As emphasized in the epilogue, this diachronic narrative integrating recent archaeological evidence with views of early Roman social and political organization derived from written sources, convincingly deconstructs any ‘romantic and primitivist image of a pastoral archaic Latium’ (p. 233). Cifani points out the crucial role of the written sources, as the scope of archaeological evidence is limited and reconstructions based solely on such evidence would focus too narrowly on mechanisms of supply and demand. In his words, this would ‘emphasise modernizing explanations’ (p.235), to the neglect of the embeddedness of the economy, which was shaped as much by social processes, political decision making and other institutions. It is hard to disagree with these statements, which are in line with recent work that applies ideas from New Institutional Economics. The overall argument provides an interesting cyclical model of Rome’s early economic development (Archaic economic expansion followed by Malthusian checks and a renewed Keynesian expansion in the wake of Rome’s territorial expansion). While this model provides a plausible explanation for the observed development, the way quantitative approaches to archaeological evidence are used to support it leaves room for improvement. Let me illustrate this with two examples.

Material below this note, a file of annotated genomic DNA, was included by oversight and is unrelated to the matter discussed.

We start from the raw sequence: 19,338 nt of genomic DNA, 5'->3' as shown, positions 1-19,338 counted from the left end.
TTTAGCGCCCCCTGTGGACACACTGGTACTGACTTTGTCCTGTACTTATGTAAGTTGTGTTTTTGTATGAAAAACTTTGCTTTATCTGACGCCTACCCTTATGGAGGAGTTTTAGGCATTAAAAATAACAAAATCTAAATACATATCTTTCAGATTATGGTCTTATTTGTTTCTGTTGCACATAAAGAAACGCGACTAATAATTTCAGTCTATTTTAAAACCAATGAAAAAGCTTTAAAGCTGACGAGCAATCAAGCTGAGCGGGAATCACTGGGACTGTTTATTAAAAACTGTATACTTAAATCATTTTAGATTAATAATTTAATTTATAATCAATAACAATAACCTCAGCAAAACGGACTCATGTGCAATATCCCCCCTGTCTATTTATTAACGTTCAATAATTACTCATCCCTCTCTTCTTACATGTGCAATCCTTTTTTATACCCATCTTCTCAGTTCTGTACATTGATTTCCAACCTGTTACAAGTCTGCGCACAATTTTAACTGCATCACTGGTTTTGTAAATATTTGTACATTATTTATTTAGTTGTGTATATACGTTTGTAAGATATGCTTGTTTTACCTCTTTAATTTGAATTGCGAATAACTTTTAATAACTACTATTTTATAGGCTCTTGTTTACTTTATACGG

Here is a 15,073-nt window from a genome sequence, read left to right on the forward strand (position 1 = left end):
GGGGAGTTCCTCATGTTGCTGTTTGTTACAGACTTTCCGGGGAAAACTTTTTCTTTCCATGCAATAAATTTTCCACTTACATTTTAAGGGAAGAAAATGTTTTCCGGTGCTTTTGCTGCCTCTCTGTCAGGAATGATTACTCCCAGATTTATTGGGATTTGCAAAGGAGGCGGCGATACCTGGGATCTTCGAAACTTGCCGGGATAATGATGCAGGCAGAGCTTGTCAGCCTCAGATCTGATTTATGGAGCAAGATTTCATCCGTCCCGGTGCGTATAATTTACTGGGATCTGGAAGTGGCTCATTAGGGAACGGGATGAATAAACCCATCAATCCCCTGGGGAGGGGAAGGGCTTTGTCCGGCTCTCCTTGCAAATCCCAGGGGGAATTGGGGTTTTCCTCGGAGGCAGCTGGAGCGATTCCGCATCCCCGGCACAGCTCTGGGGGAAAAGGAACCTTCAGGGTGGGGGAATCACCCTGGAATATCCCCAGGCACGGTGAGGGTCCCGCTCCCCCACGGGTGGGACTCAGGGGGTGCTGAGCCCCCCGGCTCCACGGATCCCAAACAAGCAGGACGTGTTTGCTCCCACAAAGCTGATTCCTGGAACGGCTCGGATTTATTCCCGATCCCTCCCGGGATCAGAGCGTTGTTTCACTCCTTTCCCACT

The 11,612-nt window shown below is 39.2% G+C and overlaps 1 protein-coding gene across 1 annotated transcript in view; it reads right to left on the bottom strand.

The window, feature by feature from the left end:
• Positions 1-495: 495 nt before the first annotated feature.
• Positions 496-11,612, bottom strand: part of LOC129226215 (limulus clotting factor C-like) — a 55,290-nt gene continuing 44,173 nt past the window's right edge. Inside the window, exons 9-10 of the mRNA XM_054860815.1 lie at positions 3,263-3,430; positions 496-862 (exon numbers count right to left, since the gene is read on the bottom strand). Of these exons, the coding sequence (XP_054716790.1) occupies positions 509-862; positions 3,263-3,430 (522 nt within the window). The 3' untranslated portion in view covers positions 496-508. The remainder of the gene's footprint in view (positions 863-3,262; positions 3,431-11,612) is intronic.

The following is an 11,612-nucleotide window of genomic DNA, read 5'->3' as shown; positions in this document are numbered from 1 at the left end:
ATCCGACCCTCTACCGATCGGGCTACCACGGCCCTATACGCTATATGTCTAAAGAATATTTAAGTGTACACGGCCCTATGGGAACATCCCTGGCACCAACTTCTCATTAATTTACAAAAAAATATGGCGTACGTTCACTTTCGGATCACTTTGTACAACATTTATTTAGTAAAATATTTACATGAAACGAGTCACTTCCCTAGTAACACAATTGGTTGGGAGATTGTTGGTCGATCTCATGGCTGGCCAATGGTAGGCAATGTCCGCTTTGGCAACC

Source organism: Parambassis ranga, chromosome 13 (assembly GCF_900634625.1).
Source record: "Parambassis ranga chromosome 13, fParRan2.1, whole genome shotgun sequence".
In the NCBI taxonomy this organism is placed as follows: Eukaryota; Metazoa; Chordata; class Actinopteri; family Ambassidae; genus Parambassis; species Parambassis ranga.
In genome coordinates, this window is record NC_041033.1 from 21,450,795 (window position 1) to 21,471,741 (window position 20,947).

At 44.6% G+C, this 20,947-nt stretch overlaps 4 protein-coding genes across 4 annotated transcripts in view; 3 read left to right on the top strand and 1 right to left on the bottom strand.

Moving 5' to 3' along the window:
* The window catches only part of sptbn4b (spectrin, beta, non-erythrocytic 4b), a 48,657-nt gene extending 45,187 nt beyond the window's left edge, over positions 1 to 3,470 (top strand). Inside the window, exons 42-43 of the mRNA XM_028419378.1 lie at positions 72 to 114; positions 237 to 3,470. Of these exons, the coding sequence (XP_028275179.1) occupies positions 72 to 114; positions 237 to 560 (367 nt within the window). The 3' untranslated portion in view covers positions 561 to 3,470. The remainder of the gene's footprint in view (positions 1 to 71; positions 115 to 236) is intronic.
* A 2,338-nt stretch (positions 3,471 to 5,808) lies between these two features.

The first concerns the quantification of imported artefacts to argue for the importance of trade and the centrality of Rome as a trade hub within central Tyrrhenian Italy. The distribution of imported Cumaean and Pithecussan ceramics is used to support this hypothesis. However, as presented in appendix C, there are only nine such vessels; four from Rome, two from Satricum, two from Castel di Decima, and one from Lavinium (Caere is mentioned as another site with such ceramics, but not included in appendix C). With such a meager dataset – with likely biases in the publication of the archaeological record from different sites – it seems difficult to argue that the quantitative dominance of Rome is indeed meaningful. In fact, such a sparse distribution of imports could be equally if not better explained by cabotage trade rather than by redistribution through Rome, which also brings into question the (independent) role of Latial and Etruscan emporia. More generally, the fact that overseas trade is only identified on small numbers of items (27 Etruscan amphorae, 135 Etruscan vessels, 89 east Greek vessels, 25 Laconian vessels, 22 Phoenician amphorae, …) calls into question the volume and importance of overseas trade within the wider economy.[3] It would surely have been an important mechanism to sustain elite networks, but the bulk of exchange must have been in local and regionally produced goods – which are hardly considered. It is obviously challenging to understand such exchange systems archaeologically, but without a more robust quantitative basis to assess the volume of importation in relation to regional productions, quantitative analysis is not a particularly strong tool.